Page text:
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ScrapTrident


UK Cabinet Split Over Defence Cuts

Proposals to slice up to £15bn from the defence budget over the next decade have been drawn up by the Treasury, provoking bitter rows within Whitehall and the Cabinet at a time when the military are under enormous pressure to meet commitments in Iraq and Afghanistan.

The rift has caused the Ministry of Defence to postpone publication of the latest 10-year industrial strategy because Ministers admit current negotiations are ongoing and no agreement has been reached.

Though overall spending on defence is due to rise from £34.1bn next year to £36.9bn in 2010, prior commitments to Trident and two new aircraft carriers mean deep cuts are being drawn up in other areas between now and 2017.

Proposals to slice up to £15bn from the defence budget over the next decade have been drawn up by the Treasury, provoking bitter rows within Whitehall and the Cabinet at a time when the military are under enormous pressure to meet commitments in Iraq and Afghanistan.

The rift has caused the Ministry of Defence to postpone publication of the latest 10-year industrial strategy because Ministers admit current negotiations are ongoing and no agreement has been reached.

Though overall spending on defence is due to rise from £34.1bn next year to £36.9bn in 2010, prior commitments to Trident and two new aircraft carriers mean deep cuts are being drawn up in other areas between now and 2017. These include:

· Cutting the number of new Astute nuclear powered submarines to be built at Barrow from eight to as few as four

· Cancelling orders for the seventh and eighth Type 45 frigate at Portsmouth or diverting the ships from the Royal Navy by selling them to the Malaysian navy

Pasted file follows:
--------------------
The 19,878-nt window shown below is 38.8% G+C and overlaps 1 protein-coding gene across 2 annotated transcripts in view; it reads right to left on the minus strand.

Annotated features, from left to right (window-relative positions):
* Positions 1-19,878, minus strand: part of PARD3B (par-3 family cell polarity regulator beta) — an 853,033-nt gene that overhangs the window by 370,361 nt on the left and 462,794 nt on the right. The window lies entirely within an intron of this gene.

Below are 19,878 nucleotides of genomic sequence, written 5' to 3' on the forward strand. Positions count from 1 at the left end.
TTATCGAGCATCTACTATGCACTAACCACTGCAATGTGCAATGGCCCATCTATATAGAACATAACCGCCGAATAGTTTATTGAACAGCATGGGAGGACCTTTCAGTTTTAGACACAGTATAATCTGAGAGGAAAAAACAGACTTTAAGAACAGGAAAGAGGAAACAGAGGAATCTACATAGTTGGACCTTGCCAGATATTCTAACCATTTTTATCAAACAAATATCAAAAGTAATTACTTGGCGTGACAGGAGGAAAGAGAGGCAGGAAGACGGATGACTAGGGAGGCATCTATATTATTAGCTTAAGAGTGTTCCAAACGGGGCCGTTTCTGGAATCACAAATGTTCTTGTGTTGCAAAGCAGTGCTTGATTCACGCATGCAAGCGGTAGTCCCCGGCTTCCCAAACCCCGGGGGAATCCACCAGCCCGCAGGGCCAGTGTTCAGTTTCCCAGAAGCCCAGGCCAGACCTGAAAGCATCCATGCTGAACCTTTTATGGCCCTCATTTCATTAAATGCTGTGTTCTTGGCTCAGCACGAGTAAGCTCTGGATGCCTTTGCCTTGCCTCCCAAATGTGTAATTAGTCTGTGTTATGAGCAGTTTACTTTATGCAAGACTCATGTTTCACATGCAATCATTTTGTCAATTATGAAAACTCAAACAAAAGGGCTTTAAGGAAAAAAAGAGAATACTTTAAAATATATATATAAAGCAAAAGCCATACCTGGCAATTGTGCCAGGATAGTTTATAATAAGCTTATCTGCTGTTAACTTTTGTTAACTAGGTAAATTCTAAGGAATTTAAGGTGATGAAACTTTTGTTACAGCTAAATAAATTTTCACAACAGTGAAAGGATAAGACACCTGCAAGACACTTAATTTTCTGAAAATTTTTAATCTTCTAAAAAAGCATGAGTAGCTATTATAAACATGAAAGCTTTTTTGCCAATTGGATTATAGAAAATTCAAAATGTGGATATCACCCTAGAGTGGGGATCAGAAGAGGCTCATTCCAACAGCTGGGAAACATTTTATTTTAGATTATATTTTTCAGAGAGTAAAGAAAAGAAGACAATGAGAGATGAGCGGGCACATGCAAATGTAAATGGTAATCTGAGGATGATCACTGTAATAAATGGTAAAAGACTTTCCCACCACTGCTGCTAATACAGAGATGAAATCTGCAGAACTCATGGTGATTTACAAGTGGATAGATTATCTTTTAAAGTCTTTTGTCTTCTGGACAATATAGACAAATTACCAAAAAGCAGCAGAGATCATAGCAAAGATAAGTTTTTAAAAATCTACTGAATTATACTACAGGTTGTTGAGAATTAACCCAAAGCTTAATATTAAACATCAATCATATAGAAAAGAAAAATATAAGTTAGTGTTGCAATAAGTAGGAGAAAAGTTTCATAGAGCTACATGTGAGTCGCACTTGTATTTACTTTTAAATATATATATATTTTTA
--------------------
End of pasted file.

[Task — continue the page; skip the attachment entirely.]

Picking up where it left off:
· Scrapping the third tranche of Eurofighters if BAE Systems can be persuaded to waive cancellation charges in return for the Government diverting the order to Saudi Arabia

· Postponing an order for 3,000 new armoured vehicles to be built in Newcastle to replace ageing Land Rovers which are vulnerable to roadside bombs in Iraq and Afghanistan.

John Hutton, the Business Secretary, is said to back the need to retain the orders - his own constituents in Barrow could lose jobs if the submarine order is cut - while David Miliband, the Foreign Secretary, is not so sure all the orders are needed.

Shriti Vedera, a Junior Minister in the Department for International Development, but one of Gordon Brown's most influential advisers, is also said to be insisting that the Treasury push through more savings.

The UK is the highest per capita spender on defence among its European allies, and Brown has said he is putting "more money than ever before" into the defence budget.

Keith Hazlewood, GMB national secretary and chair of the CSEU shipbuilding negotiating committee, said: " This disclosure confirms our suspicions that the submarine order could be threatened and that there could be cutbacks in the Eurofighter programme. We had thought the two frigates were safe. It would be a devastating blow for workers if this happened."